The Flash
Jessica Parker Kennedy, Candice Patton, and Grant Gustin on 'The Flash'
| Credit: Bettina Strauss/The CW

Did you rely on your gymnastics and dance background to help you get the hang of the action and stunts? How much preparation did you do?

There's not a lot of preparation that can go into it. You kind of just have to learn as you go. The thing that I really set out to do as well was just stay on top of my correspondence with the showrunner, Eric [Wallace], as well as the VFX team, because my goal going into playing Impulse was, "All right, Impulse has to be completely different from every other speedster." The way that he moves, the way that he skids into things, the way that he leaves the room all had to be different. It has to have a different kind of zest to it because that's what makes Impulse, Impulse.

I think Bart being as comfortable as he is with his body and doing things that other speedsters don't do — Bart's doing like parkour off of buildings and stuff like that, and spinning, and doing all sorts of crazy of stuff. What I drew from truly was the training I got as a gymnast, just kinesthetic awareness and not being afraid to just throw your body and see what happens. That's a lot of what learning what new skills in gymnastics is, like, "I'm going to show you what you're going to be doing and we're going to be breaking it down, but ultimately in the next half-hour you're going to have to just try it, throw your body up and see what happens." Other than that, there's no particular style.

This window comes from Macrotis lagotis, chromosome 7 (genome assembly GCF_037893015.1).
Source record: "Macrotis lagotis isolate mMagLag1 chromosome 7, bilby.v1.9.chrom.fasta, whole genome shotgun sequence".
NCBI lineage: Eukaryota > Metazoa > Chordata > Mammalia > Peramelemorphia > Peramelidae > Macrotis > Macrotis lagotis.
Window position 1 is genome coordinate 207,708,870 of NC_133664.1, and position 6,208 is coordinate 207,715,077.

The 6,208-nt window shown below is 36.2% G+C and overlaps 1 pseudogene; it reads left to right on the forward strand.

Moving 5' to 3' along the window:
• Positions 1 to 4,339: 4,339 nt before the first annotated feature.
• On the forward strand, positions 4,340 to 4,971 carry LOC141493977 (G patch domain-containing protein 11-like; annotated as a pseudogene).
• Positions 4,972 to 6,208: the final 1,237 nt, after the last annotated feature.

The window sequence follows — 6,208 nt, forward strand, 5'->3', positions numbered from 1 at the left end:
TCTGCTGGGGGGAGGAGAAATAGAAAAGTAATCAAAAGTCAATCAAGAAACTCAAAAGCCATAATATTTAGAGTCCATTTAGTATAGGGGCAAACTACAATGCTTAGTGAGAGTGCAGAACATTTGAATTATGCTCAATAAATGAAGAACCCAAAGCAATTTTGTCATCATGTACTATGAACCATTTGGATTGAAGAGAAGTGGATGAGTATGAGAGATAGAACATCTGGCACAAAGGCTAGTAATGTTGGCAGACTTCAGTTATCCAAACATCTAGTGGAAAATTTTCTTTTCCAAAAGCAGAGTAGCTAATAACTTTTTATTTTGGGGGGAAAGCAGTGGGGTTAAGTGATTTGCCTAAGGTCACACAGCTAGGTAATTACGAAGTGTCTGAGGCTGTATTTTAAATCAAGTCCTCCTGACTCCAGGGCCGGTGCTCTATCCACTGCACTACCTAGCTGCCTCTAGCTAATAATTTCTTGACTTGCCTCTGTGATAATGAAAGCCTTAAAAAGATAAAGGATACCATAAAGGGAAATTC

It's also great that you're coming into the show with Jessica Parker Kennedy, who is returning as Nora. How would you describe Bart and Jessica's dynamic, especially as superheroes?

Probably like The Incredibles, it's siblings first. It's not partners-in-crime first. And that's what informs a lot of the decisions that they make and how they function together, fight together, and play together. It's unconditional support for sure at the end of the day. If either of us in trouble, we're going to throw our bodies in front of them. That sibling-first mentality is really helpful for them, but it also can impede on things as well, which you'll see in terms of the dynamic.

Bart is the annoying little brother. "Why do you exist?" is kind of like what comes from Nora's brain whenever Bart enters the room, and at the end of the day she loves him so much and would do anything for him. We get to see a little of that as well, which I'm excited about.

The Flash airs Tuesdays at 8 p.m. ET/PT on the CW.